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Why is Kashmir ‘Burning’?
|by Col. Rahul K. Bhonsle|
Abraham Lincoln called democracy government by the people, of the people and for the people. Kashmir’s Chief Minister the young Omar Abdullah could do well to remember nuances of the three distinct phrases used by Lincoln to define democracy. Given contretemps of electoral democracy, Abdullah can legitimately claim to be elected by the people of the state in the first past the post system. That some of the mandate was extremely narrow and fragile was evident from the low percentage of voting in some of the hard line separatist boroughs in the Valley, Down Town Srinagar, Sopore and Baramulla.
Clearly a man of sharp wit and intellect, that he is Omar wouldn’t have missed the underlying message of rejection in these constituencies. The way out was to be a government, “for the people,” his failure to do so or since the jury is still out appear to be doing so may be the principal cause of the current wave of violence in India’s troubled Northern state.
The disconnect of the Chief Minister with the people in the State was evident when Mr Abdullah went to meet victims of violence in a Srinagar Hospital in a helicopter and that too after almost two months of rioting and large number of youth fatalities. Thus there are many questions being raised as to how far he would be willing to face the ire of the public and why he has not been sensitive to their needs rushing to Delhi instead to keep him in the chair of power.
While Mr Abdullah has the support of the Central government unless he is able to reconnect with the electoral support base which had given him the mandate to rule the State howsoever fractured it may have been any change in the ground situation is not likely for the government cannot hope to rule with the help of the police without grass roots sustainment by the people.
The Central Government too in its attempts to come to grips with the situation needs to remember this ground reality of all democracies, the people are the centre of gravity. Thus political solutions being attempted as indicated by the statement by the Union home minister P Chidambaram in Parliament and the ground given by hard line separatist leader, Geelani who also issued an appeal to eschew violence will only be short respites in the anger of rejection by the people.
The Chief Minister has made desperate attempts for calm with assurances of giving Geelani political space in the Valley. The separatist leaders as well if they deem to represent the people have a joint responsibility to ensure order and the two sides have to speak to reduce the level of violence in the days ahead. For while the separatists as Geelani may not be committed to democracy, it is their supreme duty if they are true representatives of the people to prevent anarchy.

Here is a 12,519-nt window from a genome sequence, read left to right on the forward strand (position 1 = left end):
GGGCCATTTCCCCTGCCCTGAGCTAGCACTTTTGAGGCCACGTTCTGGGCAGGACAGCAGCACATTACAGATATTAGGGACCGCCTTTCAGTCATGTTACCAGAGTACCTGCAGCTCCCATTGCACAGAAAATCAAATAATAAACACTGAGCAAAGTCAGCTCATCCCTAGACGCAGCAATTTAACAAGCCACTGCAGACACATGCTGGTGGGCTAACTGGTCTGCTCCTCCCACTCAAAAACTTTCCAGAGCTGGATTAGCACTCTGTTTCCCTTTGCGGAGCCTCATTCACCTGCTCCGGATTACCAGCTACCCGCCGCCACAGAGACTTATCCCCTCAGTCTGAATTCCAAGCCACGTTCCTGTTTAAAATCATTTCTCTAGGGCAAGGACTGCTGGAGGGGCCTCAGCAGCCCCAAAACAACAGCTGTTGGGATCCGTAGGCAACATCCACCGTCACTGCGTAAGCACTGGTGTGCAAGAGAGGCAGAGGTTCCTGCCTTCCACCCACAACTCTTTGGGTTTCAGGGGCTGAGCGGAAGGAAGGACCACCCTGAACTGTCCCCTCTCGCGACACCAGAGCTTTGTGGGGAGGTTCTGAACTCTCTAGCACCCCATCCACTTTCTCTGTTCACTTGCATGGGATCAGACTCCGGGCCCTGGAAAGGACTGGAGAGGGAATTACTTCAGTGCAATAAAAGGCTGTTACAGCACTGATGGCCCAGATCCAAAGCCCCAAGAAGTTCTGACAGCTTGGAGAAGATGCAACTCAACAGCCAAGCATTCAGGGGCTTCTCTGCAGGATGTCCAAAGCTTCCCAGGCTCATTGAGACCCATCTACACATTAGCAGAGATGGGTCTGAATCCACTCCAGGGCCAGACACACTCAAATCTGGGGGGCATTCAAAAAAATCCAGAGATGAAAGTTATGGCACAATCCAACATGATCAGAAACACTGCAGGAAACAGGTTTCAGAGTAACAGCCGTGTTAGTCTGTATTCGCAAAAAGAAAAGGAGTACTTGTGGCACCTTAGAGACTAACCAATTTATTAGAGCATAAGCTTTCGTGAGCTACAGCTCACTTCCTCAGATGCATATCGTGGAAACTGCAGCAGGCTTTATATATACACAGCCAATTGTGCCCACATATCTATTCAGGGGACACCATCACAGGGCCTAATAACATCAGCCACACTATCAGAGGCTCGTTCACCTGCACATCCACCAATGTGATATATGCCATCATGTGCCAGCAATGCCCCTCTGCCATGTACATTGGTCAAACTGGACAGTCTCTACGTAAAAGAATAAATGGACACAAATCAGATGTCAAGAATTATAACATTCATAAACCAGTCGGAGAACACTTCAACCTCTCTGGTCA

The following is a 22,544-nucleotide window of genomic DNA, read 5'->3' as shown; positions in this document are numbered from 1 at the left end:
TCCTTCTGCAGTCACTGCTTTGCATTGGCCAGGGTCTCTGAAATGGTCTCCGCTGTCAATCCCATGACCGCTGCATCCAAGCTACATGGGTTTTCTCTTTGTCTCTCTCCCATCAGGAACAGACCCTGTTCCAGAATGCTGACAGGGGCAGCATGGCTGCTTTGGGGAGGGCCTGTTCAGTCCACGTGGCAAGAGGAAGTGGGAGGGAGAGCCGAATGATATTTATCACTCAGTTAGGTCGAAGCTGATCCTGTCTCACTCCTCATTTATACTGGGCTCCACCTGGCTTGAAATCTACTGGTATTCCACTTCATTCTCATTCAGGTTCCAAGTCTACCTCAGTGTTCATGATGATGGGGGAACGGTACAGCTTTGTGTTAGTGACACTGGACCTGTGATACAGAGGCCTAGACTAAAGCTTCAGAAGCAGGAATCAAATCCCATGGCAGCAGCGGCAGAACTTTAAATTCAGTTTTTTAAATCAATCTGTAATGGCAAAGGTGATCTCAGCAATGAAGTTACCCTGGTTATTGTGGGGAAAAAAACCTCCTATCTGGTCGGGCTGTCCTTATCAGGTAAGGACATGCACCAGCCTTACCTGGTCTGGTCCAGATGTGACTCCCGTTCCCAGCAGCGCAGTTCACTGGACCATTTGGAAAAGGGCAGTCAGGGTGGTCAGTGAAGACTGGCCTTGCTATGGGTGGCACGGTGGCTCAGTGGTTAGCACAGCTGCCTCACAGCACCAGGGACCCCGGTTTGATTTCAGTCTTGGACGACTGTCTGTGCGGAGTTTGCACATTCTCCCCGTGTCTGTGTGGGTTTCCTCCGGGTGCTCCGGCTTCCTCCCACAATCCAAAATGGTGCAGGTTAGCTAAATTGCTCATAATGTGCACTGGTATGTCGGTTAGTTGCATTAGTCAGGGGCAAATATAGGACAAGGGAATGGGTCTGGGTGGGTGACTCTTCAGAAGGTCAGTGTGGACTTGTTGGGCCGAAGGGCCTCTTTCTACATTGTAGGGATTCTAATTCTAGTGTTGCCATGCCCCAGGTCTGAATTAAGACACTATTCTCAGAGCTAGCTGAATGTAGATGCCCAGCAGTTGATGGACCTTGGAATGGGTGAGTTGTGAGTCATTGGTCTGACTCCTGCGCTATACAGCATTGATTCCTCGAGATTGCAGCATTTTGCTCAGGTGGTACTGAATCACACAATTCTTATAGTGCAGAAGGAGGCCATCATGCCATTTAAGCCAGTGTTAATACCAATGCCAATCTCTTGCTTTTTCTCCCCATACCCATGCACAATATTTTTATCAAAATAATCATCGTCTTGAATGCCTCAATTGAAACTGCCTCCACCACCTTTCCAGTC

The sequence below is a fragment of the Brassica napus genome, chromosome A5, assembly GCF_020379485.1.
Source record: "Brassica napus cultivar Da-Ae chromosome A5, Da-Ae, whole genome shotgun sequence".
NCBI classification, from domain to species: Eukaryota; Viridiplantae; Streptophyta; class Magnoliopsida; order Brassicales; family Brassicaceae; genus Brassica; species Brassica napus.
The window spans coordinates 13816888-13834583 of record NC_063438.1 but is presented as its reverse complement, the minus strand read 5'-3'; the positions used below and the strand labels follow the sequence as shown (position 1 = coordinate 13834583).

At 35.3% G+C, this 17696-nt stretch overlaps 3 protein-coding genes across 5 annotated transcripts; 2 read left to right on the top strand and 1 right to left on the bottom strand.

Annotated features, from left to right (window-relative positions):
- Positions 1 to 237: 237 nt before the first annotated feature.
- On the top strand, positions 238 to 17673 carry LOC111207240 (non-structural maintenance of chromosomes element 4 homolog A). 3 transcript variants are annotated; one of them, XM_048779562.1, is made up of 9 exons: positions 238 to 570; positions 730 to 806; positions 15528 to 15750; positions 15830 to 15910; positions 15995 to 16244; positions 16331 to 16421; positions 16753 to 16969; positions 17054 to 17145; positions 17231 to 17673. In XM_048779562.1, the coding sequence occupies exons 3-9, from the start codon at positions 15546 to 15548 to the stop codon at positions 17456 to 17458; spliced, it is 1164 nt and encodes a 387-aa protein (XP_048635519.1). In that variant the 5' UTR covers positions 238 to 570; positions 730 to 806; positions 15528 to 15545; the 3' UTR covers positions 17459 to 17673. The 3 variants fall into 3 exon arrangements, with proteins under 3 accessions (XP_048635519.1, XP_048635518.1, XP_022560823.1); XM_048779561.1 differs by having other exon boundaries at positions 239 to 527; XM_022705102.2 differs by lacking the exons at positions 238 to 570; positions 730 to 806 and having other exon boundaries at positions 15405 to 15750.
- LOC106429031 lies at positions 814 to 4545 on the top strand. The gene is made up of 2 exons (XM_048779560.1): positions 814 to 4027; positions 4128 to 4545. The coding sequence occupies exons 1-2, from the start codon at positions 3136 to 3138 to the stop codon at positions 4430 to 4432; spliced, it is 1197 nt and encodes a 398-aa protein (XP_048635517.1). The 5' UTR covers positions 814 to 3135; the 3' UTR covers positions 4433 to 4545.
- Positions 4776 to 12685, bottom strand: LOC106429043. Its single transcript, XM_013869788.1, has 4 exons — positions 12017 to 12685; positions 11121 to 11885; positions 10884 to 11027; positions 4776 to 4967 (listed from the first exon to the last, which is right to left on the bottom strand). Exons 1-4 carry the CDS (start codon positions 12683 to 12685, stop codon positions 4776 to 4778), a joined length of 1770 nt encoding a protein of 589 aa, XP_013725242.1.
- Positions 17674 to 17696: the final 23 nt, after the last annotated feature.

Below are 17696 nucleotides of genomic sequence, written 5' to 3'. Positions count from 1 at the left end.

Yet the situation remains volatile and it would be difficult to ensure that the grieved who are now many and have been harmed over a period would come to accept any measures by the government for calm unless they are applied the balm of consolation. The government may therefore have to come up with a strong package of psychological compensation along with simultaneous political devolution and also combine the same with prevention of anarchy. At present this remains a tall order but hopefully the same can be implemented to bring peace in the state.
India has reportedly taken up the matter through its UN mission as the remarks were a departure from usual norms. According to a statement by India’s Ministry of External Affairs, Mr Ban’s office has clarified that no question about Kashmir was raised at any press conference. This denial also applies to another part of Mr Haq’s statement which talked about the Secretary-General backing resumption of composite dialogue between Indian and Pakistan. Such statements by international organizations at a sensitive time will instigate mobs rather than douse fires and are best avoided. As to Pakistan, Islamabad will continue to fish in troubled waters therefore the peace strategy in Kashmir will have to factor the same.
The solution in Kashmir is simple in theory but highly complex in implementation, it is the commitment of the nationalist leadership in Kashmir that has to win back the confidence of the people along with firm action to control the anarchists with minimum collateral damage. Hopefully we will see a new hope if this happens?
|More by : Col. Rahul K. Bhonsle|
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08/22/2010 21:20 PM
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